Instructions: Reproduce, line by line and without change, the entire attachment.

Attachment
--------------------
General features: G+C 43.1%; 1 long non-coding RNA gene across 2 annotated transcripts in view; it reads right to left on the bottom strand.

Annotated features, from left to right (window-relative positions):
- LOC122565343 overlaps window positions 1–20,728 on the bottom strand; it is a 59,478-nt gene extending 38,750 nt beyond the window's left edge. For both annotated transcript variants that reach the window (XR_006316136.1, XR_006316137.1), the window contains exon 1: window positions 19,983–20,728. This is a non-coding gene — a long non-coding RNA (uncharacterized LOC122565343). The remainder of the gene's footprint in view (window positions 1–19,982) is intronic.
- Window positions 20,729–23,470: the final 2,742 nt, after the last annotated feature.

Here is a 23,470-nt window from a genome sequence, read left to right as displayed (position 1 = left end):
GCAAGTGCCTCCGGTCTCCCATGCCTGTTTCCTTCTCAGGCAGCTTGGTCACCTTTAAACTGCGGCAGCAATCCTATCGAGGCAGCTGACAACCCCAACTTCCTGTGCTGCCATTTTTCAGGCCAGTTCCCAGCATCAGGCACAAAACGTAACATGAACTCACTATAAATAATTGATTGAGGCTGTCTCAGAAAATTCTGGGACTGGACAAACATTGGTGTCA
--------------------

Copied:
General features: G+C 43.1%; 1 long non-coding RNA gene across 2 annotated transcripts in view; it reads right to left on the bottom strand.

Annotated features, from left to right (window-relative positions):
- LOC122565343 overlaps window positions 1–20,728 on the bottom strand; it is a 59,478-nt gene extending 38,750 nt beyond the window's left edge. For both annotated transcript variants that reach the window (XR_006316136.1, XR_006316137.1), the window contains exon 1: window positions 19,983–20,728. This is a non-coding gene — a long non-coding RNA (uncharacterized LOC122565343). The remainder of the gene's footprint in view (window positions 1–19,982) is intronic.
- Window positions 20,729–23,470: the final 2,742 nt, after the last annotated feature.

Here is a 23,470-nt window from a genome sequence, read left to right as displayed (position 1 = left end):
GCAAGTGCCTCCGGTCTCCCATGCCTGTTTCCTTCTCAGGCAGCTTGGTCACCTTTAAACTGCGGCAGCAATCCTATCGAGGCAGCTGACAACCCCAACTTCCTGTGCTGCCATTTTTCAGGCCAGTTCCCAGCATCAGGCACAAAACGTAACATGAACTCACTATAAATAATTGATTGAGGCTGTCTCAGAAAATTCTGGGACTGGACAAACATTGGTGTCA